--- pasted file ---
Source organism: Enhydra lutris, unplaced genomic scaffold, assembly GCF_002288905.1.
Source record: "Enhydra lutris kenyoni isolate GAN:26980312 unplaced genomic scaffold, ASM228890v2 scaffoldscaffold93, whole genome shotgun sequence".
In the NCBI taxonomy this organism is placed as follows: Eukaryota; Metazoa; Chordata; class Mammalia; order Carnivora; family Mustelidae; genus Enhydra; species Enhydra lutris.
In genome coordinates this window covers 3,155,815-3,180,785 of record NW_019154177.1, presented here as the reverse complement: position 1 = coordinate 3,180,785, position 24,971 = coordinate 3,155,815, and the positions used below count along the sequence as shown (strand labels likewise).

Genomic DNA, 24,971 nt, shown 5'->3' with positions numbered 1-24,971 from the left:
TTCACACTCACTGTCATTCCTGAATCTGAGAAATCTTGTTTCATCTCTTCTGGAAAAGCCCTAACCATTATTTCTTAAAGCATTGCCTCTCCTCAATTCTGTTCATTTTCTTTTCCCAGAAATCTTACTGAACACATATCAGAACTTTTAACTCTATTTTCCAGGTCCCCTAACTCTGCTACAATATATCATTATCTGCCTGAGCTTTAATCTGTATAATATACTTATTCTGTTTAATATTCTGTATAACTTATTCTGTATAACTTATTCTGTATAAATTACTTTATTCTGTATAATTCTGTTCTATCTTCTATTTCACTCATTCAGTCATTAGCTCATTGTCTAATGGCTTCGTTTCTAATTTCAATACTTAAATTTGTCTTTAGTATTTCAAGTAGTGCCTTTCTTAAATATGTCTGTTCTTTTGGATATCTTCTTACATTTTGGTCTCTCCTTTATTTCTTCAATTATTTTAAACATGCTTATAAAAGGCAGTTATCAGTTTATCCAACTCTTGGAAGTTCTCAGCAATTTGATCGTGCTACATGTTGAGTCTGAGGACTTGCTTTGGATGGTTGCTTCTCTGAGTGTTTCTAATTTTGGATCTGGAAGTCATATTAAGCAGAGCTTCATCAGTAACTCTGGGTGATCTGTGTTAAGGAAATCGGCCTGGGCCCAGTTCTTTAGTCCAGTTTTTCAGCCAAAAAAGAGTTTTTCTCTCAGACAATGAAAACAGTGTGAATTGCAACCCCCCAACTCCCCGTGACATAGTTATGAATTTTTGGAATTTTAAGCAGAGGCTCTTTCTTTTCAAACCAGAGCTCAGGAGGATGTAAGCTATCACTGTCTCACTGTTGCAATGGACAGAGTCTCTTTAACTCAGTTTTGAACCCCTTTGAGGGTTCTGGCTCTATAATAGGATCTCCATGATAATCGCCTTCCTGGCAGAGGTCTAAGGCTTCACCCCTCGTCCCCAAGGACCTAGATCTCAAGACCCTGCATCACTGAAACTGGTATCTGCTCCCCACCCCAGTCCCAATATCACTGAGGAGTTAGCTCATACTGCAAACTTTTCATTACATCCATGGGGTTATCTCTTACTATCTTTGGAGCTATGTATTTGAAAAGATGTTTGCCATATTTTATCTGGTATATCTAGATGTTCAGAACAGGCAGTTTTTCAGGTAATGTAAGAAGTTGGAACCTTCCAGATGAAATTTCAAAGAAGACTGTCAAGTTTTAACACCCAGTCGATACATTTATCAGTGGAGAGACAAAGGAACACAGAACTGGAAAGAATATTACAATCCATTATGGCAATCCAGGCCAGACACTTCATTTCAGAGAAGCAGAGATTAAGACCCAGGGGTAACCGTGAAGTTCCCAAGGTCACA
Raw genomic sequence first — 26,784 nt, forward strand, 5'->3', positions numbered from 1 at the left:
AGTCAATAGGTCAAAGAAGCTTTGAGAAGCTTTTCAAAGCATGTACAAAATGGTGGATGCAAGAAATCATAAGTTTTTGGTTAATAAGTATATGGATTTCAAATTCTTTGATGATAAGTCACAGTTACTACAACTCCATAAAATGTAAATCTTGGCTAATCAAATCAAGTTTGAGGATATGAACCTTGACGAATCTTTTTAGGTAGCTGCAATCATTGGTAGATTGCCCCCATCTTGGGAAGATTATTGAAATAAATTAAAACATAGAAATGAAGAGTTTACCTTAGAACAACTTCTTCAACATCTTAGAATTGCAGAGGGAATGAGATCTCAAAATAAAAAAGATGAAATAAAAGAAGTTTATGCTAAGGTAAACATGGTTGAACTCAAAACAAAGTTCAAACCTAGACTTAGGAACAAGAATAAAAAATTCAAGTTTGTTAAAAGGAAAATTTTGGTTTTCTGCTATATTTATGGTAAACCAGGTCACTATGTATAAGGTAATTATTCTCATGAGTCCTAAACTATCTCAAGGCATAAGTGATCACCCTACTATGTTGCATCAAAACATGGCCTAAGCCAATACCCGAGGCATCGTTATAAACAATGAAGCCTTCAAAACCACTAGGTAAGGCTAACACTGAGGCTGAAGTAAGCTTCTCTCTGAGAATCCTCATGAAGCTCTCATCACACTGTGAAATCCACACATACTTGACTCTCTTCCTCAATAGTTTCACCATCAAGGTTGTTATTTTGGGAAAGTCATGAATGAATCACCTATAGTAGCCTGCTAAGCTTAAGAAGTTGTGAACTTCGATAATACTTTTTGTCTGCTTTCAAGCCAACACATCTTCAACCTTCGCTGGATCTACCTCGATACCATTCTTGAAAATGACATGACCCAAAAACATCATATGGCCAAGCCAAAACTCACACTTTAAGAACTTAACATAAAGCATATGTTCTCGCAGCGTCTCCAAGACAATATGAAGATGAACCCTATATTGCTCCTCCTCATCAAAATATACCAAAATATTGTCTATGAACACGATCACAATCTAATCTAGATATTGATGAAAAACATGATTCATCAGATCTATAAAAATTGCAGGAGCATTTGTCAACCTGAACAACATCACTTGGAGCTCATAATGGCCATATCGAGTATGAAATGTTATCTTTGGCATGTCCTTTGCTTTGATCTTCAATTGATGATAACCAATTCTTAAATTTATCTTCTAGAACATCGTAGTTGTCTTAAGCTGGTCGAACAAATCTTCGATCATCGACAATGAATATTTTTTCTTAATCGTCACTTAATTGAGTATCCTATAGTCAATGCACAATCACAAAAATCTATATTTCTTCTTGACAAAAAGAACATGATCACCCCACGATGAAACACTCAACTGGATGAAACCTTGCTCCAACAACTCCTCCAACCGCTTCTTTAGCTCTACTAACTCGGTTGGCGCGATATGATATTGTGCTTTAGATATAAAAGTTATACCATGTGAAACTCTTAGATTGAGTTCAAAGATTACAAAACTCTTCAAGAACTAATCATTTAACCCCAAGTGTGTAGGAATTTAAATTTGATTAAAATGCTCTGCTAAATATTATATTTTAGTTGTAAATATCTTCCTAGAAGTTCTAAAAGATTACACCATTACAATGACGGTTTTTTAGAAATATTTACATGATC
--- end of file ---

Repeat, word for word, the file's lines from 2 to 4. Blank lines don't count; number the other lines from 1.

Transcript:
Source record: "Enhydra lutris kenyoni isolate GAN:26980312 unplaced genomic scaffold, ASM228890v2 scaffoldscaffold93, whole genome shotgun sequence".
In the NCBI taxonomy this organism is placed as follows: Eukaryota; Metazoa; Chordata; class Mammalia; order Carnivora; family Mustelidae; genus Enhydra; species Enhydra lutris.
In genome coordinates this window covers 3,155,815-3,180,785 of record NW_019154177.1, presented here as the reverse complement: position 1 = coordinate 3,180,785, position 24,971 = coordinate 3,155,815, and the positions used below count along the sequence as shown (strand labels likewise).